Monday deadline to comment on future policy for South Downs oil drilling


Markwells Wood well site

There are two more days left to comment on future planning policy for oil and gas exploration and production in West Sussex and the South Downs National Park.

The public consultation on the minerals plan for the area, which sets policy for the next 15 years, closes at 5pm on Monday 13 March 2017.

The draft plan has separate policies for oil and gas developments which use hydraulic fracturing and those that don’t. But some campaigners are concerned that neither policy mentions the use of acid in techniques, such as acidizing and acid fracking.

These techniques involve pumping acid into some limestones and sandstones where the oil will not flow at commercial rates without stimulation. They could be used at a well site at Markwells Wood, in the South Downs National Park, where UK Oil & Gas Investments plc is applying to produce oil for 30 years.

Acid fracking is likely to fall outside the legal definitions of hydraulic fracturing set in the Infrastructure Act. This will mean it will not be subject to the restrictions included in the legislation, such as a ban on fracking in National Parks and at less than 1,000m below the surface.

In November 2016, some members of the South Downs National Park Authority called for stricter controls on the use of acid to stimulate oil-bearing rocks (link). The following month, Sandra James, the county councillor for Markwells Wood, said acidising was “closely aligned” to fracking and should be added to the policy in the minerals plan that covers hydraulic fracturing (link).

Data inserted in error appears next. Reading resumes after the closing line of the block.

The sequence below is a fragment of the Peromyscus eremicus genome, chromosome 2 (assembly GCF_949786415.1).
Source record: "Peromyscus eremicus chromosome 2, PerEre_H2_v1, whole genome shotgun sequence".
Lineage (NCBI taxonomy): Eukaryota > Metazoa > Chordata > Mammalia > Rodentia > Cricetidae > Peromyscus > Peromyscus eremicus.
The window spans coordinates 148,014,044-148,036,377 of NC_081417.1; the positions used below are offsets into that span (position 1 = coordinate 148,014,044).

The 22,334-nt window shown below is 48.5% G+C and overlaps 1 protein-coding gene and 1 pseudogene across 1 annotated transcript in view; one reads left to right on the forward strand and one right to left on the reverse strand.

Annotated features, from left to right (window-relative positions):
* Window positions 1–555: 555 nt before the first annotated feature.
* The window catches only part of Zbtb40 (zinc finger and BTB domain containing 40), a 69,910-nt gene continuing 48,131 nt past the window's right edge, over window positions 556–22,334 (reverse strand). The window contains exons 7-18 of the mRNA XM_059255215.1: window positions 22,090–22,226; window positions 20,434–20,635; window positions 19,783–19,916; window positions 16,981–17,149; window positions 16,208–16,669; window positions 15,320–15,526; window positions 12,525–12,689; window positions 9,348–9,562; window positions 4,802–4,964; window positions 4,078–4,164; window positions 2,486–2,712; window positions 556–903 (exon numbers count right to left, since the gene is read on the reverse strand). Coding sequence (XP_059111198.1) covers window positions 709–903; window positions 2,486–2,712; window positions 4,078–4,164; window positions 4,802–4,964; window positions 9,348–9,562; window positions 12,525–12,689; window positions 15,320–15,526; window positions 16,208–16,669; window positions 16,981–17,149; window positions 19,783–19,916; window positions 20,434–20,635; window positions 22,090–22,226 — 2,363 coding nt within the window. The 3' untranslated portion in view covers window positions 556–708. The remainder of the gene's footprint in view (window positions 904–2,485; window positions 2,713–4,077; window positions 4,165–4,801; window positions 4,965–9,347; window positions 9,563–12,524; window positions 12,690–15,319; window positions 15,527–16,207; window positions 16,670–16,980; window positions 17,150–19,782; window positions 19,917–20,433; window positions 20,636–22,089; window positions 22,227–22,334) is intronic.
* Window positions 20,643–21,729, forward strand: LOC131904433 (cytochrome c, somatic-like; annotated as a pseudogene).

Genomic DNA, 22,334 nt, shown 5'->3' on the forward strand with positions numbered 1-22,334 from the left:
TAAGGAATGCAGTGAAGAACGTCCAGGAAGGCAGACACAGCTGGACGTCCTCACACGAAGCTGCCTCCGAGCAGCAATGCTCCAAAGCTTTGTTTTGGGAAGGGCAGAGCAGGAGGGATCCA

The oil industry says acid has been used routinely to clean wells or improve flow rates for almost 120 years.

But opponents of the techniques say acid fracking uses greater concentrations of chemicals than hydraulic fracturing and raises similar planning issues about traffic, flaring and disposal of waste.

Friends of the Earth said:

“There is a lack of evidence showing the impacts of acidising on the environment and communities and therefore the precautionary principle should apply and these operations should not be allowed in the National Park or elsewhere in West Sussex.”

Kathryn McWhirter, a Balcombe resident, said:

“I don’t want to see the South Downs industrialised. I don’t want pollution and our roads jammed up with trucks carrying chemicals. Regardless of the techniques they use, we know that to avoid the worst impacts of climate change we must leave 80% of known fossil fuel reserves in the ground. Our voices can make a difference.”

Opponents of onshore oil and gas developments have also argued that Minerals Plan fails to:

  • Reduce carbon emissions
  • Protect the South Downs National Park and other areas from oil exploration
  • Fully consider the risks of all types of testing and extraction techniques
  • Take on board local concerns about the impacts of oil exploration on landscape, transport and air and water quality


Link to draft minerals plan

Frack Free Sussex information

17 replies »

  1. Another move by vested interest in Fossil Fuel extraction to ride roughshod over the Environmental Concern’s of Communities and those opposed to Environmentally Dangerous Practices !!!

  2. I suppose my proof is laid down in documentary records of the continuing struggle between the anti fracking community and the pro fracking side. In my opinion the anti fracking communities nationwide and globally have a very strong case against the proponents, both industrial and governmental of fracking in almost total disregard to Environmental Consequences !

  3. Surely common sense is enough to tell you that all fracking is a very, very bad idea? Acid fracking sounds like a dangerous development of an already dangerous idea. Given the hideous pollution risk that comes with fracking we must ask “where does the acid end up?” It sounds to me like the already horrific, radioactive chemical soup that ends up lying about in ponds in our countryside will now be violently acidic too! We said “no” we keep saying “no” why is nobody listening?

    • Chem101 taught me that acid in this case HCl will react with calcium rock to form a harmless salt CaCl2. Hope this help a to ease your cocerns and nightmare dreams a little bit.